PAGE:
Like Beyoncé, the former Hills star -- now pregnant with baby number three!—credits the boob with helping her get back her pre-baby body after giving birth to her first child, son Camden. "I can honestly say I owe it all to breastfeeding," she told People.com. But she later told HollywoodLife.com of breastfeeding for five months: "It's hard. It was the hardest part of the whole thing and no one tells you that. I was a slave to pumping."
A proud public breastfeeder, the actress famously (awesomely!) told People, "We all have nipples. I don't care who I offend. My baby wants to eat. If I can't get a cover over me quick enough, so be it."
The model mom made waves with her breastfeeding views when she said there "should be a worldwide law, in my opinion, that mothers should breastfeed their babies for six months." Bí¼ndchen later clarified her comment on her blog, writing, "My intention in making a comment about the importance of breastfeeding has nothing to do with the law. It comes from my passion and beliefs about children. Becoming a new mom has brought a lot of questions; I feel like I am in a constant search for answers on what might be the best for my child. It's unfortunate that in an interview sometimes things can seem so black and white. I am sure if I would just be sitting talking about my experiences with other mothers, we would just be sharing opinions. I understand that everyone has their own experience and opinions and I am not here to judge. I believe that bringing a life into this world is the single most important thing a person can undertake and it can also be the most challenging. I think as mothers we are all just trying our best."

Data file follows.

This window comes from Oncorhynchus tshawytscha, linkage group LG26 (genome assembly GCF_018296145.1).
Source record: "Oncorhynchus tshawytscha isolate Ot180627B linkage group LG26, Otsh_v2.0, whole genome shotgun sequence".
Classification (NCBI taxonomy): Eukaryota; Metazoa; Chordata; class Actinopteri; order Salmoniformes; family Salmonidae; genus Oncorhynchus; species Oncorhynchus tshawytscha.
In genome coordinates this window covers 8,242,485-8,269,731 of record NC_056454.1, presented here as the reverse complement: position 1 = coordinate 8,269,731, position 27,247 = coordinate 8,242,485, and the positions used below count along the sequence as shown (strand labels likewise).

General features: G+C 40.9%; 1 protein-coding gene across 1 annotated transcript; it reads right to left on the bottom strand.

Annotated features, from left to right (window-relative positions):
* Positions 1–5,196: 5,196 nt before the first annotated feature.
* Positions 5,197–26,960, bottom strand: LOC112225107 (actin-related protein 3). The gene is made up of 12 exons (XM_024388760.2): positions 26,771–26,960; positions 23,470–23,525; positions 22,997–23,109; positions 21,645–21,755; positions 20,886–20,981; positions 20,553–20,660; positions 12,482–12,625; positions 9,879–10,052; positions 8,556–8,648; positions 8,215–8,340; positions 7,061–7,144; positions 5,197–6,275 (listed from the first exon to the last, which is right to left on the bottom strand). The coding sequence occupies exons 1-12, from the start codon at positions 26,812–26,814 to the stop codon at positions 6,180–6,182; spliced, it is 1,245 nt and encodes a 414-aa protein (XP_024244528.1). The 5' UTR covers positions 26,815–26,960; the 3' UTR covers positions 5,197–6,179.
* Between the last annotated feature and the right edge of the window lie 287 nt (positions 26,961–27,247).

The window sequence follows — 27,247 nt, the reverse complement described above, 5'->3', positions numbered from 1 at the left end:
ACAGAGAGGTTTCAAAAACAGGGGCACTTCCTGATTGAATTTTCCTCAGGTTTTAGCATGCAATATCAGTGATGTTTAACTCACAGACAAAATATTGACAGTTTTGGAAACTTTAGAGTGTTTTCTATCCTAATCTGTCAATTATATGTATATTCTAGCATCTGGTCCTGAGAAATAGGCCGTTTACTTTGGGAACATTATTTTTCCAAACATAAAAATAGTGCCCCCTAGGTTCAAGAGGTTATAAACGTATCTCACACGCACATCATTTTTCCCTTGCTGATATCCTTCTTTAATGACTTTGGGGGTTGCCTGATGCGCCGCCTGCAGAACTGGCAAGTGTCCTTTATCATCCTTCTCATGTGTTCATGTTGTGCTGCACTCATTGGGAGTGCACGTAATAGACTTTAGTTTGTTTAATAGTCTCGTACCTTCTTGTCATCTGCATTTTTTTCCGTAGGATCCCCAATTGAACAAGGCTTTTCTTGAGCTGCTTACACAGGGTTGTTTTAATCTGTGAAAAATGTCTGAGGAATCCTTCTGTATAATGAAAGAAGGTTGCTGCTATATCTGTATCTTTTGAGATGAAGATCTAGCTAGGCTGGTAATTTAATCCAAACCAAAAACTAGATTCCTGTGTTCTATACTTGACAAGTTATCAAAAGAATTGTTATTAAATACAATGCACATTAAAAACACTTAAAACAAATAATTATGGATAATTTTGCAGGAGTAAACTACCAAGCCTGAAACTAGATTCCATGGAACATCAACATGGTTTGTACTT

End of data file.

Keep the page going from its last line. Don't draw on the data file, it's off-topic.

The actress and singer told Life & Style that she first found breastfeeding to be "tough" with her now 3-year-old son, Luca. But after they figured out the routine together, she said it became her favorite time with him: "We bonded a lot during feeding. It was very, very special."
The model, actress, and former Miss USA blogged for People.com about breastfeeding, calling it "one of the most amazing experiences for me"—but that doesn't mean it was always easy, or that it went according to plan. She nursed her now 8-year-old daughter for 10 months and wrote, "As a new mom, I was determined to ... nurse as long as possible, but when her teeth came in she started biting me. I talked to other moms, my doctor, and a lactation consultant in search of a solution, but nothing helped. I even tried hand-expressing my milk directly into her mouth, in a desperate hope that I could nurse without letting her little piranha teeth anywhere near me, but in the end, I decided it was time to wean."